Joe D'Antonio

Program Assistant, Criminal Justice and Election Integrity


Joe D'Antonio

Joe D’Antonio is the Program Assistant for Criminal Justice and Election Integrity. His primary responsibilities include lobbying members of Congress, writing policy updates, and conducting legislative research.

He earned a B.A. in politics from the Catholic University of America in Washington, D.C. At Catholic, he was one of the founding members of the school’s radio station where he served as the station manager. Prior to joining FCNL, Joe interned with the National Association of Development Administrations and in the D.C. office of Rep. Brendan Boyle (PA-2).

Joe was born and raised in West Chester, Pennsylvania. When he’s not working, Joe enjoys reading, writing, and going out with friends.

Articles by Joe D'Antonio

Update Our Hopes and Fears for the 2020 State of the Union 

Between the escalation with Iran and the impeachment hearings, Congress has been abuzz with activity so far this year—and advocates have been hard at work, too. The president’s State of the Union address, set for Feb. 4, will serve as an important point of reflection for FCNL and all those working to create change in Congress.

Statement The Only America We Know Is an America at War 

As young adults, we only faintly remember what life was like before Sept. 11, if we remember at all. Since the U.S. invaded Afghanistan, we have made it through elementary, middle, and high school. We’ve applied to colleges, finished our degrees, moved away from home, and entered the workforce—and the entire time, the U.S. has been carrying out military actions halfway across the world.

Update Education Can Restore Hope for Incarcerated Individuals 

Updated Oct. 29, 2019

The 1994 crime bill, formally known as the Violent Crime Control and Law Enforcement Act, reframed the U.S. attitude towards criminal justice. Instead of compassion and rehabilitation, the focus shifted towards being “tough on crime.” Through numerous cuts and changes, the 1994 crime bill extended this “toughness” to the treatment of our incarcerated population. One target of the bill was education: After 1994, incarcerated individuals could no longer access Pell Grants.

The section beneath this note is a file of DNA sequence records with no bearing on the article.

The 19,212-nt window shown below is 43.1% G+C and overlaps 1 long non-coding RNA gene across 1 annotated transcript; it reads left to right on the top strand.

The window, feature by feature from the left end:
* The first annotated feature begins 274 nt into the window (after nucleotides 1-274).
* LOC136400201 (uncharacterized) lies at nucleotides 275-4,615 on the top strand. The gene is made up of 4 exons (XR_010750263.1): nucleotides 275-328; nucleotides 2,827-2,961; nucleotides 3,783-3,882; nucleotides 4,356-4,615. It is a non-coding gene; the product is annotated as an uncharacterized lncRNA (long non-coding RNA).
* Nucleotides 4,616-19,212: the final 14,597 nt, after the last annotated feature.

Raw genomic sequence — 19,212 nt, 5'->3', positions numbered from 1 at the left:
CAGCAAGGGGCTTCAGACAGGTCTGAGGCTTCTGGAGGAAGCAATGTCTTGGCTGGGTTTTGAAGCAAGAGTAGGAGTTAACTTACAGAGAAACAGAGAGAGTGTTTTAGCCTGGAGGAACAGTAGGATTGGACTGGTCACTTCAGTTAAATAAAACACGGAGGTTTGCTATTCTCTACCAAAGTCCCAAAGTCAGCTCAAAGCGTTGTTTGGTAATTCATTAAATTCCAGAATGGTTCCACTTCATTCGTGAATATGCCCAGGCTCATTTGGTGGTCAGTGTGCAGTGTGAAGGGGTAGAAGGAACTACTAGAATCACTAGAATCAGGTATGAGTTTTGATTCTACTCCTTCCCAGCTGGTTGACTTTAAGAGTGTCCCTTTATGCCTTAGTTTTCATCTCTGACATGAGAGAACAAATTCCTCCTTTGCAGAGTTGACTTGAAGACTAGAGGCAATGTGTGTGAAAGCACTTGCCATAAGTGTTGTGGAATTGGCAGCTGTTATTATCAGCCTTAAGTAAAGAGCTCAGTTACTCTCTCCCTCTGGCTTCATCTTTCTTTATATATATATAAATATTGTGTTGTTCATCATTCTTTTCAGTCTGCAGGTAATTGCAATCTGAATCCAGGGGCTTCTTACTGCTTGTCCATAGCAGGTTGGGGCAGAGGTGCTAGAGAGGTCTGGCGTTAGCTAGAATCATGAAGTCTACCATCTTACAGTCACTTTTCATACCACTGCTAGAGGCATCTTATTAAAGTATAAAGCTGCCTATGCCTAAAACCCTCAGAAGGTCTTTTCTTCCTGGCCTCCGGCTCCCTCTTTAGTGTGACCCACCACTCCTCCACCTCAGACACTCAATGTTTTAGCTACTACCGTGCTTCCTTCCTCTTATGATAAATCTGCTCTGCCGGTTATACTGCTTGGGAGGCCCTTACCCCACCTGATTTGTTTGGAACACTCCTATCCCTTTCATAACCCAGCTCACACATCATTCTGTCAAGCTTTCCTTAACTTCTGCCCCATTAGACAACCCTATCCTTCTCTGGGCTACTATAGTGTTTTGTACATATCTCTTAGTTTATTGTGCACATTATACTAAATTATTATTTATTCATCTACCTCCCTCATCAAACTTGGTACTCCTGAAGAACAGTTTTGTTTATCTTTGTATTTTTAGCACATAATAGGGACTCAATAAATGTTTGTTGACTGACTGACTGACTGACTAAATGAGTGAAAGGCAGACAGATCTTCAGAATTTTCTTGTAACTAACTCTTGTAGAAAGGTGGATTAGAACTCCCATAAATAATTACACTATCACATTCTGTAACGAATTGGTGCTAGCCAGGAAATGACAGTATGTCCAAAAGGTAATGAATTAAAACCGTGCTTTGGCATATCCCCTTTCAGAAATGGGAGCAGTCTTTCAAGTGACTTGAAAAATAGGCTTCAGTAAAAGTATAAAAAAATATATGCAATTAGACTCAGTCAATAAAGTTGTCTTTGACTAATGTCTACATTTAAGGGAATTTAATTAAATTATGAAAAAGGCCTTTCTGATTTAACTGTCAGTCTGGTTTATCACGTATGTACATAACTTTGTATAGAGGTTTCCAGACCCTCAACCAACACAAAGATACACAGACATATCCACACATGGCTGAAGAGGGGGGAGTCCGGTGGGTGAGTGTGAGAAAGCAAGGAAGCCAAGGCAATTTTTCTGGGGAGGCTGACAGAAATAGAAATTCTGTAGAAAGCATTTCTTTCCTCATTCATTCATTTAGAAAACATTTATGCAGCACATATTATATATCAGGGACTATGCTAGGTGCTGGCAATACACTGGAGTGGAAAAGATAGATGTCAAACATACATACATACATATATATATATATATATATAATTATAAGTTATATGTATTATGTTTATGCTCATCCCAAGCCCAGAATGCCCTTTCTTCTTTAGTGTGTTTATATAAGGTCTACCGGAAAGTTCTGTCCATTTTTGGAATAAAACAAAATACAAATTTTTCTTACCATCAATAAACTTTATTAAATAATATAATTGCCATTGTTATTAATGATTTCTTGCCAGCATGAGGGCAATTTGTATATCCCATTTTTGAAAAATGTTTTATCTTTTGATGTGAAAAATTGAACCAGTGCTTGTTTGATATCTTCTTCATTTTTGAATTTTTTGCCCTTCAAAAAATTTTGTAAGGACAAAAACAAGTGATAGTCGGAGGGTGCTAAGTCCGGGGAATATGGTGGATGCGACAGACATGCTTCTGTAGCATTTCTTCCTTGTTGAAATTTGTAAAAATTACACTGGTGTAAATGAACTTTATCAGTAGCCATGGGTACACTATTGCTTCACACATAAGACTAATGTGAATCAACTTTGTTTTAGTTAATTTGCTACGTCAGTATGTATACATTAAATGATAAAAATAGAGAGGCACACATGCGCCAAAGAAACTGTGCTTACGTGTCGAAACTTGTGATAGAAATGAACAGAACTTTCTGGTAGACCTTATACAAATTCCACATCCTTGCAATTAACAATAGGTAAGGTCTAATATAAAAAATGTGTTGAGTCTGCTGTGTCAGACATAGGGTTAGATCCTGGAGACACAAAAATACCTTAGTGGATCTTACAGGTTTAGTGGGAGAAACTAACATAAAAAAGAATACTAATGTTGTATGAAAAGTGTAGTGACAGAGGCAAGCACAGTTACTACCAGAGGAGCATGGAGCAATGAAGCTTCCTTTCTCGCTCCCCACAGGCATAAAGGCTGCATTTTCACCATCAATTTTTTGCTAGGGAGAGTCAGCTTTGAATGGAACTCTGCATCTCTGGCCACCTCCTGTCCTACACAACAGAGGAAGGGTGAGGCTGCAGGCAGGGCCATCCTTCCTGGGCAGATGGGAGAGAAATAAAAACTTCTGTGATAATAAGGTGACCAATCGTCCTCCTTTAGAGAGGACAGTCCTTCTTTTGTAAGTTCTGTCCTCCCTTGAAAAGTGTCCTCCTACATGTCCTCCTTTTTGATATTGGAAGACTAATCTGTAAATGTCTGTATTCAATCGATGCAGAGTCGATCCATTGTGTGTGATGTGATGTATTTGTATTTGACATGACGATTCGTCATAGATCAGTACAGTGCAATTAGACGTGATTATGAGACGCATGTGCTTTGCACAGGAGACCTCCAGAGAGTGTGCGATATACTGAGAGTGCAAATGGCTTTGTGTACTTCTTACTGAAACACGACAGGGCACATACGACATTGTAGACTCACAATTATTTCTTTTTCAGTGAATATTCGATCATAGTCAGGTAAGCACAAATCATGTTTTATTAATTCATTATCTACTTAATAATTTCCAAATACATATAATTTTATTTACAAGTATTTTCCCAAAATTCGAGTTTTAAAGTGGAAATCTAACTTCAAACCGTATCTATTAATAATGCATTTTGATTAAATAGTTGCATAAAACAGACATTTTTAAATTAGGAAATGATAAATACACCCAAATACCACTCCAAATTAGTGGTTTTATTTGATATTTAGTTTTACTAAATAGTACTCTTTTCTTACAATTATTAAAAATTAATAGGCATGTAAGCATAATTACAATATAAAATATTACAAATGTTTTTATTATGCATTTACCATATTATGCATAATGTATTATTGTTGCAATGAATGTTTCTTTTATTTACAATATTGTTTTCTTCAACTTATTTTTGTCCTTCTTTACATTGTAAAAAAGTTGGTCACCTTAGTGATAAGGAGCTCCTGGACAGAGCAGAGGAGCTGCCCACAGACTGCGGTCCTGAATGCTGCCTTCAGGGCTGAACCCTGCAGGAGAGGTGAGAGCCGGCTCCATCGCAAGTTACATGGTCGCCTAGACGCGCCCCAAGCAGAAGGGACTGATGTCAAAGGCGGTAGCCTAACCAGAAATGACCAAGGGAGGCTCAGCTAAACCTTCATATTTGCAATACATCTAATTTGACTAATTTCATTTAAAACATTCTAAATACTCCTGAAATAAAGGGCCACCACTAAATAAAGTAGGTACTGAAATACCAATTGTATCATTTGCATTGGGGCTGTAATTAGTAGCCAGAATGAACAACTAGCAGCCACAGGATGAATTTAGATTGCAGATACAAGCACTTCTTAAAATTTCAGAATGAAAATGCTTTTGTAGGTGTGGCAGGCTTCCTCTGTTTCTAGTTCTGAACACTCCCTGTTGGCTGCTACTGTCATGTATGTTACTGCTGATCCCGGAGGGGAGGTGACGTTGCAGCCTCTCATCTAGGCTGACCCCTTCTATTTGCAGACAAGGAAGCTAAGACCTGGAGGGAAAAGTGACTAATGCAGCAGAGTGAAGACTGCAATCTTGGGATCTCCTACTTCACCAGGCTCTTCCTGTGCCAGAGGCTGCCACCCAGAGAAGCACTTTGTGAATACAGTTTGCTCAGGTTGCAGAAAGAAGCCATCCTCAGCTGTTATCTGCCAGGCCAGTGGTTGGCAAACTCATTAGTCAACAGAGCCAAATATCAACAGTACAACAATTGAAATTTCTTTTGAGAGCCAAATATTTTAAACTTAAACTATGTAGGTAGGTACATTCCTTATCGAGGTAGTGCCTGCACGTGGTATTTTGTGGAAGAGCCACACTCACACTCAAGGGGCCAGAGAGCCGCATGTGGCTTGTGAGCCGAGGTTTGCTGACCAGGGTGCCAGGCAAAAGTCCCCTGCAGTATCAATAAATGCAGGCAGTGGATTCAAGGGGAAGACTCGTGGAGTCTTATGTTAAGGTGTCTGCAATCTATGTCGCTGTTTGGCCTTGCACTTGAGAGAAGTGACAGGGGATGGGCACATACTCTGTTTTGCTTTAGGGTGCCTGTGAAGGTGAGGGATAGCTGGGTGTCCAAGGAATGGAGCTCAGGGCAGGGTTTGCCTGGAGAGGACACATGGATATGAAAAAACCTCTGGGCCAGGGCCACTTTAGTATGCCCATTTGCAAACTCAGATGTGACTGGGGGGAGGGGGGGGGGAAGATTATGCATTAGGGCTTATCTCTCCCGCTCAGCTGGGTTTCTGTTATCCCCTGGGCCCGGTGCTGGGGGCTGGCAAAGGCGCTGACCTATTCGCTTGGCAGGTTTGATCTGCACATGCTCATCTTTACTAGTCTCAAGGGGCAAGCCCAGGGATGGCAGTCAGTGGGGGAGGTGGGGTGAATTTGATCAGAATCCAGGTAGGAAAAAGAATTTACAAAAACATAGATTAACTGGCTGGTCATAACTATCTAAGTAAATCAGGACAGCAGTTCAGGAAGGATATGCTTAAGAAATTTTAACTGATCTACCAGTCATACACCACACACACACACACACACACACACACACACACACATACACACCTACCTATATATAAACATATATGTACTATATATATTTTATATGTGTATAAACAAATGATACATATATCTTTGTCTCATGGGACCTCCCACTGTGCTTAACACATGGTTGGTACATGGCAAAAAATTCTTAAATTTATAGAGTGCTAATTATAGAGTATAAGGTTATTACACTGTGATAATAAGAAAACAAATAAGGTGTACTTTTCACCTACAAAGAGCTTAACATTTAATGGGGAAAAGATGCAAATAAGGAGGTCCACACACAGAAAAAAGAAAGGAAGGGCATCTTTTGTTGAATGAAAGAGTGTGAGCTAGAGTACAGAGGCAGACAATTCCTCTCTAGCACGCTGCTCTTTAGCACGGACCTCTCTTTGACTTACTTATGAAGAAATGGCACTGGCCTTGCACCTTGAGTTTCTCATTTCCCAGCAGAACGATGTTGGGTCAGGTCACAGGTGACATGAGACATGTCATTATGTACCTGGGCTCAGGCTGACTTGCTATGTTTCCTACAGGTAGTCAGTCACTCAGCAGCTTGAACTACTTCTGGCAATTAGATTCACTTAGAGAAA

Update The VRAA Can Turn the Tides on Voter Discrimination 

Ever since the 2013 Supreme Court decision of Shelby County v. Holder, it has been far too easy for voting discrimination to occur. This troubling trend is what led the House Judiciary Committee to hold a hearing on Sept. 10 that focused on voting discrimination and a crucial piece of legislation: The Voting Rights Advancement Act (VRAA).

Background Support For the REAL Act is Everywhere 

The REAL Act is a bipartisan bill that seeks to restore access to Pell Grants for incarcerated individuals. Ending this ban would help to unlock the potential of incarcerated individuals across the nation and help them to achieve personal and career success, while simultaneously lowering the societal costs of recidivism. Below are quotes of support from lawmakers, the secretary of education, and activists from across the political spectrum as well as individuals who benefited from Pell Grants while incarcerated.